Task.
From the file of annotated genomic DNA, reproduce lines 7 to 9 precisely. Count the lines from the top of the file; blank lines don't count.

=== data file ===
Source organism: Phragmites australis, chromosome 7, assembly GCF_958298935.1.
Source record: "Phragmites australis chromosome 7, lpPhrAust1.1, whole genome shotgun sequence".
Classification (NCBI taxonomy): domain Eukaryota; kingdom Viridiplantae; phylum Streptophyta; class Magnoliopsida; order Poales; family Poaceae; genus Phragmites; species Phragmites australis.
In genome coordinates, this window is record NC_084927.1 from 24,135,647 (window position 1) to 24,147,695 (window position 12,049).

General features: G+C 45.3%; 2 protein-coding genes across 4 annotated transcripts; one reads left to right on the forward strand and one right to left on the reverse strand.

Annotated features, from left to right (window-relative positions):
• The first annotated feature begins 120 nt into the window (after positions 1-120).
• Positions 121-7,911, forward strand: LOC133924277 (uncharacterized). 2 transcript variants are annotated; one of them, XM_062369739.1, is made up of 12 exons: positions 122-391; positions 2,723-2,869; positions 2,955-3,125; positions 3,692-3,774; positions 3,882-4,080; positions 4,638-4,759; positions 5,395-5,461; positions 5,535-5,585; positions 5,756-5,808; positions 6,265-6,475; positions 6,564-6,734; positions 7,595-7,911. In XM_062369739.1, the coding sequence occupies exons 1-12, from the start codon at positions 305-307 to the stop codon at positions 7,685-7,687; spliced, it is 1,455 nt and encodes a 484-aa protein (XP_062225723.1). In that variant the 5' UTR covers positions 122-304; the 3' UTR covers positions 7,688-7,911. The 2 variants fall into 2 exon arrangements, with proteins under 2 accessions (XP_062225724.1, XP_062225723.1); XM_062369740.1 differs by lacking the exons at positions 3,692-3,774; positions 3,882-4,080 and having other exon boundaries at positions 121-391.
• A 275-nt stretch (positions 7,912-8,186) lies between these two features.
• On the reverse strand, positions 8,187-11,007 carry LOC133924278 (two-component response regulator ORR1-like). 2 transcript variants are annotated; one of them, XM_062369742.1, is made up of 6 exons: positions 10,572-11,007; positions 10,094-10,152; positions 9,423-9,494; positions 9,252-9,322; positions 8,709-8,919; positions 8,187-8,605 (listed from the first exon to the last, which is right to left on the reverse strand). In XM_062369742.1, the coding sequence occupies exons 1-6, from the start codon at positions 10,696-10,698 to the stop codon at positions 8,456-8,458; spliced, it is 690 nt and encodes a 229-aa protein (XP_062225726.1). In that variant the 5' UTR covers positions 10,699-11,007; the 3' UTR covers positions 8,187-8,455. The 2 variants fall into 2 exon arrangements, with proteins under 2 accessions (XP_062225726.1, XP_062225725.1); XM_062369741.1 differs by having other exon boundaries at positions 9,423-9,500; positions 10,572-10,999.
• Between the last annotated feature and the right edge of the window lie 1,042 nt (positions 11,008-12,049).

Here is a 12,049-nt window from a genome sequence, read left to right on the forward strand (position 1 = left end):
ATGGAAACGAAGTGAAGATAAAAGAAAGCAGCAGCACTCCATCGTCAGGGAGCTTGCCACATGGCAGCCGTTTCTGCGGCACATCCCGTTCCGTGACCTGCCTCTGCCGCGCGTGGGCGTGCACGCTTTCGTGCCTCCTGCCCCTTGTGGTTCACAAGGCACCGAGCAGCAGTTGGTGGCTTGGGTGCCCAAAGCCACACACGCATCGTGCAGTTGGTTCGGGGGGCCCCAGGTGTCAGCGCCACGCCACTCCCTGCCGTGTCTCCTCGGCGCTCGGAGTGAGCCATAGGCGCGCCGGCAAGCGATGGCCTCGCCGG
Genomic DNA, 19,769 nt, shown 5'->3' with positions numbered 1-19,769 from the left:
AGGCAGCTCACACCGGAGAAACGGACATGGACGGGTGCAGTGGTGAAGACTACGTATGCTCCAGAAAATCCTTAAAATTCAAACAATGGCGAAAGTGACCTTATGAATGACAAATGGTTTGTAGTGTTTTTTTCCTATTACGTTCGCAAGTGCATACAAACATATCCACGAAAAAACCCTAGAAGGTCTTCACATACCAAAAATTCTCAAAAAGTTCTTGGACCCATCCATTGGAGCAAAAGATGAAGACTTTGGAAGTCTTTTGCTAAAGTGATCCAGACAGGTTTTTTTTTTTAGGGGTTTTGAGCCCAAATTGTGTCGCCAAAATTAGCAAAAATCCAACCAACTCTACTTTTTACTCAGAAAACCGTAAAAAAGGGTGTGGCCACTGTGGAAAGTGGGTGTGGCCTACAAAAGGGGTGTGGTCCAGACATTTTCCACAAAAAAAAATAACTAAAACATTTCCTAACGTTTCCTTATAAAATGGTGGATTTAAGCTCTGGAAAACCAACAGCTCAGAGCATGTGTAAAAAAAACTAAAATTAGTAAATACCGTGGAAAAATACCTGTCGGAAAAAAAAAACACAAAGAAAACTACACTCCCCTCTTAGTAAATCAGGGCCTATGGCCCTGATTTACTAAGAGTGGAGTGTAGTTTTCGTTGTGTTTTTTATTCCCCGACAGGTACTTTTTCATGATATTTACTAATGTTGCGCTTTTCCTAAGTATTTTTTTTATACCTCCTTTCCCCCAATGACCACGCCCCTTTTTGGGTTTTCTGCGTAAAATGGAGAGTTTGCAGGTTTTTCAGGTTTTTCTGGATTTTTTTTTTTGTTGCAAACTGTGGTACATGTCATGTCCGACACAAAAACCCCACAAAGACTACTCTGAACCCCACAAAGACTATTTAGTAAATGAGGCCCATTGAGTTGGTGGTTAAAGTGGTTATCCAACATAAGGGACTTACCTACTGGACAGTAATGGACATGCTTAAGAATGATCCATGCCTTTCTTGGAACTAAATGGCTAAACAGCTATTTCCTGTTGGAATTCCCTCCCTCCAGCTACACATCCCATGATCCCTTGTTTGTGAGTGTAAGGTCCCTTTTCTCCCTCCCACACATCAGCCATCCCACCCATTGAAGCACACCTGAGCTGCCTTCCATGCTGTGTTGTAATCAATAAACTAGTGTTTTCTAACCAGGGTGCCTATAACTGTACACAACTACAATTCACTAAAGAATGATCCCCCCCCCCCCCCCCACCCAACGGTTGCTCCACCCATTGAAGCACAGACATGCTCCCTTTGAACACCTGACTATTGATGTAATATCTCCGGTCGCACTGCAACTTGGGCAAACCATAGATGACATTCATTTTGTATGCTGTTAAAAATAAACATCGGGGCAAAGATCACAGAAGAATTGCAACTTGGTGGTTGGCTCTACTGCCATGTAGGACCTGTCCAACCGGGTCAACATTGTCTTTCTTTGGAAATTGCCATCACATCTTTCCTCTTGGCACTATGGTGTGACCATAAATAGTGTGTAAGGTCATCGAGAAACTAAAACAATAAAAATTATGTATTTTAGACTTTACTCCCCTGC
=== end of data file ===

• The first annotated feature begins 120 nt into the window (after positions 1-120).
• Positions 121-7,911, forward strand: LOC133924277 (uncharacterized). 2 transcript variants are annotated; one of them, XM_062369739.1, is made up of 12 exons: positions 122-391; positions 2,723-2,869; positions 2,955-3,125; positions 3,692-3,774; positions 3,882-4,080; positions 4,638-4,759; positions 5,395-5,461; positions 5,535-5,585; positions 5,756-5,808; positions 6,265-6,475; positions 6,564-6,734; positions 7,595-7,911. In XM_062369739.1, the coding sequence occupies exons 1-12, from the start codon at positions 305-307 to the stop codon at positions 7,685-7,687; spliced, it is 1,455 nt and encodes a 484-aa protein (XP_062225723.1). In that variant the 5' UTR covers positions 122-304; the 3' UTR covers positions 7,688-7,911. The 2 variants fall into 2 exon arrangements, with proteins under 2 accessions (XP_062225724.1, XP_062225723.1); XM_062369740.1 differs by lacking the exons at positions 3,692-3,774; positions 3,882-4,080 and having other exon boundaries at positions 121-391.
• A 275-nt stretch (positions 7,912-8,186) lies between these two features.